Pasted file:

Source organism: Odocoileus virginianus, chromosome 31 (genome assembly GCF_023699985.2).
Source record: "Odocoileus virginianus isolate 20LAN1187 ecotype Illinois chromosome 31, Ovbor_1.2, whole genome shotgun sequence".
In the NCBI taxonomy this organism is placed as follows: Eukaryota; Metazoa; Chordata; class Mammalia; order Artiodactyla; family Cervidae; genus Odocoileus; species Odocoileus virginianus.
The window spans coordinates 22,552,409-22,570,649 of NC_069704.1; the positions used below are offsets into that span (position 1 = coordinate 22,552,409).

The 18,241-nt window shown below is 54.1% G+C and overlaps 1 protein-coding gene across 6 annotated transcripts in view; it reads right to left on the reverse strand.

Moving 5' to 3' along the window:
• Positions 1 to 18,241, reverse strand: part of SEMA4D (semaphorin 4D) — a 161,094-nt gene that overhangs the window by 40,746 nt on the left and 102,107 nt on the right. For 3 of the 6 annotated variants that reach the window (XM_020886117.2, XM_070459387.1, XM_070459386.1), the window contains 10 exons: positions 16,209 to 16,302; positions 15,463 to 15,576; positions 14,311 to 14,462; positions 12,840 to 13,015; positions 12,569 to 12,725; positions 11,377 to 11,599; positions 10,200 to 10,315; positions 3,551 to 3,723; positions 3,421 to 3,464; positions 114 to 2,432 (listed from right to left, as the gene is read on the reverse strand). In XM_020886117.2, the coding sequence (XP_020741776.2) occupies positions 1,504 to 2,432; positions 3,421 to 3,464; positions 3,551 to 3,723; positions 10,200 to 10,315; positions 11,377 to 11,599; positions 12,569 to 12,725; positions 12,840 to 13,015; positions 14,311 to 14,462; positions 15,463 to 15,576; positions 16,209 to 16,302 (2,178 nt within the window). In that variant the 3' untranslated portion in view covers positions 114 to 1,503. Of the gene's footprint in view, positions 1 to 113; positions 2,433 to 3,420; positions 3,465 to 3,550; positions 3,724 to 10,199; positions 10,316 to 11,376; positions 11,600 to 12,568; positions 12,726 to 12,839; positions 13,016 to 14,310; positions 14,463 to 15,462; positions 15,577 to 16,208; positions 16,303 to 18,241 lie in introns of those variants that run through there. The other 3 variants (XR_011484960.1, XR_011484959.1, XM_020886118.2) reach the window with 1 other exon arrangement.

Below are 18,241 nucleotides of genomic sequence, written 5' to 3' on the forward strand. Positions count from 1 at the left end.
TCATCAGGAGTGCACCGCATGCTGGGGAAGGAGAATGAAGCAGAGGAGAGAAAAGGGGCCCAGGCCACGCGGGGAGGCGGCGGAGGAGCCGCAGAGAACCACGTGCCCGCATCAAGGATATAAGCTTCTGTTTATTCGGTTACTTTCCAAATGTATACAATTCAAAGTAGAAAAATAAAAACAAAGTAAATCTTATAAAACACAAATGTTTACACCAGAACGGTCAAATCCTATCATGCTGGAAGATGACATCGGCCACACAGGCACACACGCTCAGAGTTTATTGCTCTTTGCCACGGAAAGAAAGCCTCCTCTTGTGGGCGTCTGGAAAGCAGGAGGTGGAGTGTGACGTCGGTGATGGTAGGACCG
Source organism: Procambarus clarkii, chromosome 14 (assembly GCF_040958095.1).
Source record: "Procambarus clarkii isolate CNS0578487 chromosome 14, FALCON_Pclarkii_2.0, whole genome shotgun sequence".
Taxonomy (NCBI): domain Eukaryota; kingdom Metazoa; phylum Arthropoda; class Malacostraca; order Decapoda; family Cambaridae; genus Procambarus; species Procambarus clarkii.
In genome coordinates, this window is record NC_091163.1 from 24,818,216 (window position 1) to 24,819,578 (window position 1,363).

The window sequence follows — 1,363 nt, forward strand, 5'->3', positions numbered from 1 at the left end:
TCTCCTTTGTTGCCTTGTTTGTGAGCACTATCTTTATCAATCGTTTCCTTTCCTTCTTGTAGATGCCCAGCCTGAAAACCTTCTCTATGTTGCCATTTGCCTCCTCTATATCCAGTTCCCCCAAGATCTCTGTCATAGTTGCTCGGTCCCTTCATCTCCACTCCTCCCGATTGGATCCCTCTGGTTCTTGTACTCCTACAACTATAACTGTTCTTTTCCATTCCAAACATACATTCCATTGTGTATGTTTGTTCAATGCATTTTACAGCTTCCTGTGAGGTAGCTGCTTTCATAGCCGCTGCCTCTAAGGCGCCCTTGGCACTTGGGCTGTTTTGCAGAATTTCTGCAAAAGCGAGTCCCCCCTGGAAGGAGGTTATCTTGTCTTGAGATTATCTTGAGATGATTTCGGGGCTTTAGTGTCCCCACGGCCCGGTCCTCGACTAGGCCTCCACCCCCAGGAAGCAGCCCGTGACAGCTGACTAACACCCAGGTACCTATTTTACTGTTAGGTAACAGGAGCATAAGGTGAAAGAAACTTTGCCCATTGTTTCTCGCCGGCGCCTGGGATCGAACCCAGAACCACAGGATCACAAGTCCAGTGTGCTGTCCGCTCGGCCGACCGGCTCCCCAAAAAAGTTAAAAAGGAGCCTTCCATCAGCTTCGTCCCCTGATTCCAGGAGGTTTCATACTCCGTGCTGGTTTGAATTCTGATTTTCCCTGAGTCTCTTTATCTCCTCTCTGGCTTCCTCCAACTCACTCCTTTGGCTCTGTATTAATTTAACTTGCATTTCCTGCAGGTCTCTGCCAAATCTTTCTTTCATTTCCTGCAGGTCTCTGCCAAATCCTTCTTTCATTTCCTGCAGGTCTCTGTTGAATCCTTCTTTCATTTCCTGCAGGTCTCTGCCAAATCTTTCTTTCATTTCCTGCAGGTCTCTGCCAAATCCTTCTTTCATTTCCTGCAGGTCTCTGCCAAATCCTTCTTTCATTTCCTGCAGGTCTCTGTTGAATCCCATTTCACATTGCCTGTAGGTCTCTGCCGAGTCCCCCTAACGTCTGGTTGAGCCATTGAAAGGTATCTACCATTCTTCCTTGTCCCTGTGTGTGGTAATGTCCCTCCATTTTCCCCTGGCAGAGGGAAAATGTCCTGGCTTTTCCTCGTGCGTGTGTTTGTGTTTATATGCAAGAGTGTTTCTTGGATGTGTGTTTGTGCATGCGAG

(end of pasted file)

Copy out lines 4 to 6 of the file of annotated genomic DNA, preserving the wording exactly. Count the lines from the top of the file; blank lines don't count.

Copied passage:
The window spans coordinates 22,552,409-22,570,649 of NC_069704.1; the positions used below are offsets into that span (position 1 = coordinate 22,552,409).

The 18,241-nt window shown below is 54.1% G+C and overlaps 1 protein-coding gene across 6 annotated transcripts in view; it reads right to left on the reverse strand.

Moving 5' to 3' along the window: